The Adjustment Bureau is a surprisingly good, romantic movie considering that angels are determining the fate of star-crossed lovers and the plot is driven by such lines as “if you stay together, you will not only ruin your dreams, you will also ruin hers.”
The Adjustment Bureau. Directed by George Nolfi. The cast includes Matt Damon, Emily Blunt, John Slatterly, and Anthony Mackie.
By Sarah Sanders
In The Adjustment Bureau, based on the short story “The Adjustment Team” by Philip K. Dick, aspiring politician David Norris (Matt Damon) and contemporary ballerina Elise Sellas (Emily Blunt) attempt to nurture their love despite the dictates of fate.
David, played by a surprisingly beefy Damon, is a charismatic, up-and-coming congressman looking to establish himself in the Senate. His popularity wins him the covers of magazines, interviews on the Daily Show with Jon Stewart, and whispers of a possible Presidential run. But for all his sudden fame, David loses his Senate election—as predetermined by the titular Adjustment Bureau. The top-secret Bureau, staffed by solemn, timeless agents whose sole function is to deliver the will of the Chairman, has been operating for centuries and determines the path that the future will take (read: angels).
The Bureau’s case agents, Harry (Anthony Mackie) and Richardson (John Slatterly), have been secretly manipulating all of the events in David’s life; a chance meeting with Elise sends the team scrambling to put David back on the right course. Richardson threatens to erase David’s entire personality if he ever reveals their existence and forbids him from ever seeing Elise again, although the two have already forged an unbreakable bond.
Richardson’s desperate that David not ruin his life by pursuing Elise but also fears, in the process, he will reveal the Bureau to the world. Fat chance. It’s unbelievable that the Bureau hasn’t already made its presence known to the masses. These so-called “agents” are the most conspicuous people in the world, looking like they just stepped off the set of television’s Mad Men. Harry, Richardson, and co-workers Donaldson and Thompson are all decked out in full, three-piece suits and fedoras and carry around notebooks with high-tech tracking displays. Not to mention they walk everywhere in tandem: who wouldn’t be suspicious of four guys in matching, gray trench coats marching down the street. In addition, they’re constantly making people spill their coffee, causing car crashes, and stopping time. You know, the small things. If they were really so nervous about remaining undercover, they would have tried just a touch harder to blend in.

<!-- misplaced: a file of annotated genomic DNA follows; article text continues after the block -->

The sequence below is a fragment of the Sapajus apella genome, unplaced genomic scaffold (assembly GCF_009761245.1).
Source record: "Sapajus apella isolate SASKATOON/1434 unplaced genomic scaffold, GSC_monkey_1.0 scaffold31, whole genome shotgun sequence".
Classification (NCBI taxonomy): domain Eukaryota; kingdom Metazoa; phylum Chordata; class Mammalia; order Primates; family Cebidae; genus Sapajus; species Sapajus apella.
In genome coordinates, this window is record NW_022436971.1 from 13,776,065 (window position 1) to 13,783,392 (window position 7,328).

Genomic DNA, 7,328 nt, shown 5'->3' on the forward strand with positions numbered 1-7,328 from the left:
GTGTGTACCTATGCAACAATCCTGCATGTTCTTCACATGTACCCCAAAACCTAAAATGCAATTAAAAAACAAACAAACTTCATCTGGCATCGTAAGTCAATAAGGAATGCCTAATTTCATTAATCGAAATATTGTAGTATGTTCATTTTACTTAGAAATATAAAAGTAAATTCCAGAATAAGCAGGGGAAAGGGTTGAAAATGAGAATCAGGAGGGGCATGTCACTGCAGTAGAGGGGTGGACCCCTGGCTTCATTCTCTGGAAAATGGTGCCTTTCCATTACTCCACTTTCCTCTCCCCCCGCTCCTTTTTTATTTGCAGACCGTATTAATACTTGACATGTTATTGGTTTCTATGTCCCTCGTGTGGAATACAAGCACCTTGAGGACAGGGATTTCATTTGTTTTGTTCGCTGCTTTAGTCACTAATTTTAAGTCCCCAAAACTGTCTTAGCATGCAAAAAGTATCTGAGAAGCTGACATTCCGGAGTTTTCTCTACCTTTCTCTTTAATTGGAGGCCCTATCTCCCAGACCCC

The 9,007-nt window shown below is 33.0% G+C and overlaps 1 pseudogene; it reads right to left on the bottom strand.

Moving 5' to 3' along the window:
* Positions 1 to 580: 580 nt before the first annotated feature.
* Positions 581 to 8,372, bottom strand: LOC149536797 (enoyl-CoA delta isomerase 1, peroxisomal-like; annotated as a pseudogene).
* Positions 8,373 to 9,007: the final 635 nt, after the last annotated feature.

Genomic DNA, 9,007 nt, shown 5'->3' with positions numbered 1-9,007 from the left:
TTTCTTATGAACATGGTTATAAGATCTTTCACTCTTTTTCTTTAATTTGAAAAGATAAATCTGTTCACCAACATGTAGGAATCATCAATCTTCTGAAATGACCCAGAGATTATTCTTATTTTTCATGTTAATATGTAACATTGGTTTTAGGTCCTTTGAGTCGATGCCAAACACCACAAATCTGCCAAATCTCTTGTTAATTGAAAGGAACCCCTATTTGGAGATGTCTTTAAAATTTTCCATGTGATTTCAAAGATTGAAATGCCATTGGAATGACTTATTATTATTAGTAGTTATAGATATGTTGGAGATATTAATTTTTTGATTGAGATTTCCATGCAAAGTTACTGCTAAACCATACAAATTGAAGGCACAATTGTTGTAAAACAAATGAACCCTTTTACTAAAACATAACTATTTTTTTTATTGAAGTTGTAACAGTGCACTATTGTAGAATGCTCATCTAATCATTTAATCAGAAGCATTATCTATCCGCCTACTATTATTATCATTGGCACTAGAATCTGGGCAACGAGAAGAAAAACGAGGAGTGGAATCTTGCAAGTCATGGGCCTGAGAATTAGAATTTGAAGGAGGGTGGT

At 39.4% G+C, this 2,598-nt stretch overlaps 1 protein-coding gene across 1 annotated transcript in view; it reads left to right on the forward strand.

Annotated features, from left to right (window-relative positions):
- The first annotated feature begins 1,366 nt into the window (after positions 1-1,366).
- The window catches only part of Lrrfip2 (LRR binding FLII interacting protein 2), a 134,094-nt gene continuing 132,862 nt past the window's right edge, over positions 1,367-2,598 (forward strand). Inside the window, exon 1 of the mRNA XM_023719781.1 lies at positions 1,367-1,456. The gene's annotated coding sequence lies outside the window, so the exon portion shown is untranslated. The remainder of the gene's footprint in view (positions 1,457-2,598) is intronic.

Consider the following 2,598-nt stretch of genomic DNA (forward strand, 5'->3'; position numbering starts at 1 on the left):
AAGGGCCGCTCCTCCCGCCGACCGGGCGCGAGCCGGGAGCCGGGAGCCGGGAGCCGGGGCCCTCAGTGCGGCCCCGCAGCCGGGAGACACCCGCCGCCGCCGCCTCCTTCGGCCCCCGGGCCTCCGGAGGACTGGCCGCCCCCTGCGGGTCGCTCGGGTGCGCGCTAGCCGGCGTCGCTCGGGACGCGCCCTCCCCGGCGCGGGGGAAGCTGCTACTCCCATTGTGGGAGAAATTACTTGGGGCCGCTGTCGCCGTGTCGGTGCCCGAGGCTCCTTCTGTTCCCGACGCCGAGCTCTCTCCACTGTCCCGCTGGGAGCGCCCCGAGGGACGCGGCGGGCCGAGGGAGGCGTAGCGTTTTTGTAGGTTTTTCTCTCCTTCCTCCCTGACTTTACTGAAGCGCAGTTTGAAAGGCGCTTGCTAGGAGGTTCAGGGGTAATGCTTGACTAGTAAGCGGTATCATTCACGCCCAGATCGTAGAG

Despite the absurdity, The Adjustment Bureau is a surprisingly good, romantic movie considering that angels are determining the fate of star-crossed lovers and the plot is driven by such lines as “if you stay together, you will not only ruin your dreams, you will also ruin hers.” But the movie is saved from being overly corny by the direction of first-timer George Nolfi, known for penning action films like Ocean’s Twelve and The Bourne Ultimatum, who succeeds in achieving a nice balance between the romance and the lighter sci-fi elements.
The Bureau agents use different kinds of supernatural methods to control David’s life, like tracking him down using secret doors that cut across different parts of the city, but the plot isn’t reliant on these sci-fi gimmicks. Instead, the movie focuses on the characters, who are lively and realistically humorous. The romance does, in some places, eclipse the science fiction but not in a cloying way. In fact, Damon and Blunt dazzle on screen together, proffering an easy and natural chemistry suited to their characters.
Damon, taking a break from his usual gruff, action-star roles, charms as the busy politician bent on finding the one woman he loves, whom fate has taken from him. David is affable and stalwart, never giving up on Elise though years pass without their seeing each other. And Blunt, who did her own dancing for her role as Elise, makes for an attractive heroine who combines confidence and allure. Watching these characters fall in love is like watching the perfect couple find their perfect happiness. The only thing standing in the way of true romance is a conspicuous posse of pesky angels.